“The level of demand in just over one week is clear proof that this was the right product at the right time. Whilst DBW would normally expect to complete around 400 investments over the course of a year, in little over a week they have received a staggering 1500 applications. I will be writing to the Chancellor calling on him to respond and learn from the success of the scheme and to release more funding so that we can launch a second phase of DBW support.

“It’s also absolutely vital that the UK Government put more pressure on providers of the Business Interruption Loan Scheme to get money out of the door and into the pockets of businesses. It is taking far too long to reach many firms and deliver exactly what’s needed in a time of financial crisis.

“As a Welsh Government, we will be announcing further details shortly on the £400m emergency pot from the Economic Resilience Fund with the aim of being open to applications next week.

  • “I’d like to thank the Development Bank of Wales. The entire team are doing all that they can, as quickly as they can to process the unprecedented volume of applications for funding. Whilst this loan scheme is fully subscribed, the Development Bank continues to offer a range of funding opportunities to the business community.”

For more on this Article or other Welsh Business News follow the link to the Business News Wales Article.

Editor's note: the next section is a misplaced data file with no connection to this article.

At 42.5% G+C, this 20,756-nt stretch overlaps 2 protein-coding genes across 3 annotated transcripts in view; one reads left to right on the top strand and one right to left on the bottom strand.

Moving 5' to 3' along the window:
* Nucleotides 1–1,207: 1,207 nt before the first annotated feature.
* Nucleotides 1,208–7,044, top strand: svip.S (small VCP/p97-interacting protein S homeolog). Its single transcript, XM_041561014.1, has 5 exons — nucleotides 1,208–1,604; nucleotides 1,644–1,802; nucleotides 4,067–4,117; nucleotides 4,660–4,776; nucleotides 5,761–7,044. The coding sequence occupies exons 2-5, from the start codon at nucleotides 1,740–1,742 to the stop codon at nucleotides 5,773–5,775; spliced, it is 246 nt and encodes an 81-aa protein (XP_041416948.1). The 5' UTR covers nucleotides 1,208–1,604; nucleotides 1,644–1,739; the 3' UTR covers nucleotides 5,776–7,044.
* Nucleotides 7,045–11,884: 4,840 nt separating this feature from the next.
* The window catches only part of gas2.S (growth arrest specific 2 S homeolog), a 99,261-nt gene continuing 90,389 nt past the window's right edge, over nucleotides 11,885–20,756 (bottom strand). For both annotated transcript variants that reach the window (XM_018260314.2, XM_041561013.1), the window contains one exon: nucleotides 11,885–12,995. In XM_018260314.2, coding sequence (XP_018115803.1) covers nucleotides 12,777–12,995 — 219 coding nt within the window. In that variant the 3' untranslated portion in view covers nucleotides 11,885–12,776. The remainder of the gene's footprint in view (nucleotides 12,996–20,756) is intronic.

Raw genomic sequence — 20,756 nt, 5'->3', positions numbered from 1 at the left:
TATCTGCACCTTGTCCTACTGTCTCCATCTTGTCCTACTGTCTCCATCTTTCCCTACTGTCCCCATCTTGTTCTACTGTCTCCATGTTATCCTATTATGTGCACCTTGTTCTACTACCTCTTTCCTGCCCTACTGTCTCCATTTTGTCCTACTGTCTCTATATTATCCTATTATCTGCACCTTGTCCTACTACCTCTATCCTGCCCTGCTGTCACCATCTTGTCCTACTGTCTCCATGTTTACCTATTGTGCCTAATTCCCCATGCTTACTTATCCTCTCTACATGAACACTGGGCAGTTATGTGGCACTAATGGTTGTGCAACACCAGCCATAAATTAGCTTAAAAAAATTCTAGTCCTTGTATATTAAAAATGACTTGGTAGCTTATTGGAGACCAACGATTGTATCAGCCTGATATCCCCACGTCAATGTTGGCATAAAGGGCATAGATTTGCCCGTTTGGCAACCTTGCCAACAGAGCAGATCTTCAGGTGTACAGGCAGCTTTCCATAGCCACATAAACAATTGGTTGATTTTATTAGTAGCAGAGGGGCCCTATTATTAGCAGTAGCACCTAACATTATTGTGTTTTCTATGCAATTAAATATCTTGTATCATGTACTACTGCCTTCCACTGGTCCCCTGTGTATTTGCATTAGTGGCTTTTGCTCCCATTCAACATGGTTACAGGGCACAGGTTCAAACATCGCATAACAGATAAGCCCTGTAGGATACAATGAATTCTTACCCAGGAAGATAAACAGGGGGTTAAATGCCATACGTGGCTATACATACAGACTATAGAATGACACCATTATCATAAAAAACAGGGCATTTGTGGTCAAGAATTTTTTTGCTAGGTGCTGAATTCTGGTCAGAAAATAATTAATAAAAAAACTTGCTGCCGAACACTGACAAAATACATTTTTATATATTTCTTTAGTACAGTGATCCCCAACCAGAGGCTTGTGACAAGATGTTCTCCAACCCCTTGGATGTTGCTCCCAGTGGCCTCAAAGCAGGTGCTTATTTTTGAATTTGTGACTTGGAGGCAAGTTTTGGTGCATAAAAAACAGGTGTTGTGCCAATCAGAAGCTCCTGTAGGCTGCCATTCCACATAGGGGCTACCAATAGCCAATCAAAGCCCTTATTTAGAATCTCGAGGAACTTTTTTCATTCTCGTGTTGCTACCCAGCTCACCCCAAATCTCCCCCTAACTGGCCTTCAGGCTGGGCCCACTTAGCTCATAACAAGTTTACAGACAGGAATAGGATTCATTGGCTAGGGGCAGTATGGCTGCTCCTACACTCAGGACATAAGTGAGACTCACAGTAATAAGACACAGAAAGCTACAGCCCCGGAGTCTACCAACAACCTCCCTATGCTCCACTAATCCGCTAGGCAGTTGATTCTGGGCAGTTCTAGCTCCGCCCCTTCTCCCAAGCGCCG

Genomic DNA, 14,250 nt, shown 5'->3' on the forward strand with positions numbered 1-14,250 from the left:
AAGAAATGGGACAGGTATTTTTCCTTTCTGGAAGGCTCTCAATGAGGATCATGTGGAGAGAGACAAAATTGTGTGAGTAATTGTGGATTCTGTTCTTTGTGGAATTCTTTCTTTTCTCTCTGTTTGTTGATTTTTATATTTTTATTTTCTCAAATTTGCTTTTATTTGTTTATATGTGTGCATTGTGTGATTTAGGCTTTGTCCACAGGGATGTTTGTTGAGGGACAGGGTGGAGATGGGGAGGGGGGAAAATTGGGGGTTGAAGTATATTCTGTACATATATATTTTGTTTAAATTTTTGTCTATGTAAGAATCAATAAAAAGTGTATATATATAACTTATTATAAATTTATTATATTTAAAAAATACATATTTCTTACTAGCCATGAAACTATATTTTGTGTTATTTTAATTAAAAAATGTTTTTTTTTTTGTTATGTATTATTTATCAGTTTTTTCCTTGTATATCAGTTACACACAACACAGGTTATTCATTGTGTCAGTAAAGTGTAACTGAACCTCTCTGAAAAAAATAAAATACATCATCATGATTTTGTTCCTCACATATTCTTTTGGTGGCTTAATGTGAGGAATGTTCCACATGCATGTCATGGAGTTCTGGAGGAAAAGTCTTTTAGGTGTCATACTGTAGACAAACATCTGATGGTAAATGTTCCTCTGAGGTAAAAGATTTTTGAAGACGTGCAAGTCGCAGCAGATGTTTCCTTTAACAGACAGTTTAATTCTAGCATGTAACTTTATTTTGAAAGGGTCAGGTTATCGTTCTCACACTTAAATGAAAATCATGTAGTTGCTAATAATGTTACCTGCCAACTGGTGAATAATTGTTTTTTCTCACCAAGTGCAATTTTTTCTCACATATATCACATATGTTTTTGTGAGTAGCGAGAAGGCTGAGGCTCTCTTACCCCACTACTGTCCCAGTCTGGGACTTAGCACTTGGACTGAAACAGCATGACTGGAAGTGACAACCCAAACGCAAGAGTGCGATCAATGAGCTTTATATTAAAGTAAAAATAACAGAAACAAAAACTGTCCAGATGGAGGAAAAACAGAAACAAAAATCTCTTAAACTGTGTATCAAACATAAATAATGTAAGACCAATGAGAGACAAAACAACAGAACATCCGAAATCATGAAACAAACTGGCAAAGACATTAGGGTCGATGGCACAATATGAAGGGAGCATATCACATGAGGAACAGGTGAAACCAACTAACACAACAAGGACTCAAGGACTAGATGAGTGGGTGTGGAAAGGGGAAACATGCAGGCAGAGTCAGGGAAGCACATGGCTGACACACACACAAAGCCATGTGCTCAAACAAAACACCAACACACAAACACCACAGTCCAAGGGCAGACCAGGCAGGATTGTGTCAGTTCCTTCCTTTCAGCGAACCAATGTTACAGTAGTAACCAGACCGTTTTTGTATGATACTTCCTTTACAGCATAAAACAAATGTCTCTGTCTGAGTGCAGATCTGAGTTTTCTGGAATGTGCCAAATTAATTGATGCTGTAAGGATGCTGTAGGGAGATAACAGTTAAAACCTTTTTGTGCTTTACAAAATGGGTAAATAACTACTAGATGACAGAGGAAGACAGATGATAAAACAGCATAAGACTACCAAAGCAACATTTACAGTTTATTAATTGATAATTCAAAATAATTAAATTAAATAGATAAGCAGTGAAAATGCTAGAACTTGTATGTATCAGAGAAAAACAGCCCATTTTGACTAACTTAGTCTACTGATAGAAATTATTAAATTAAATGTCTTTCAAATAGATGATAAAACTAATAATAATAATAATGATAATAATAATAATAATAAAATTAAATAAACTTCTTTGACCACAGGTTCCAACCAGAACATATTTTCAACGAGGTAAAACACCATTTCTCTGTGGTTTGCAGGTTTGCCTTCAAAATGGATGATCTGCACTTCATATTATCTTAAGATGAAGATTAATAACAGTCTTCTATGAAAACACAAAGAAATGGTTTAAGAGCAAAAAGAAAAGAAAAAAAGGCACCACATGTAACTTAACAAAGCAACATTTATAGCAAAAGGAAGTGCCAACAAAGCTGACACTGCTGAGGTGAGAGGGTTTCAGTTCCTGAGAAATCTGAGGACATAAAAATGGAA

Business and Sports News from Mike Armstrong – See http://mikearmstrong.me

Cash and central banks: new research shows why fear could trigger the adoption of digital currencies

The Bank for International Settlements (BIS) has published a new report on liquidity and the future of payments. Research by the Swiss bank for …

Cash and central banks: new research shows why fear could trigger the adoption of digital currencies

Business and Sports News from Mike Armstrong – See http://mikearmstrong.me

Positive Financial News from the FT – Positive Coronavirus News #PositiveCoronavirisNews

We may have passed peak uncertainty and there is definitely a reason to start buying again — carefully

A food delivery courier passes a closed Louis Vuitton store, operated by LVMH Moet Hennessy Louis Vuitton SE, in central London, U.K., on Tuesday, March 24, 2020. The U.K. is in lockdown after Boris Johnson ordered sweeping measures to stop people leaving their homes

A Deliveroo rider during the lockdown in central London. The company is part-owned by Amazon which remains a good bet for equity investment © Simon Dawson/Bloomberg

The writer is editor-in-chief of MoneyWeek

Everyone in the global financial market wants the same thing. They want to find a bit of data they can absolutely believe to be accurate and they want to use it to cut the risk levels embedded in their portfolio.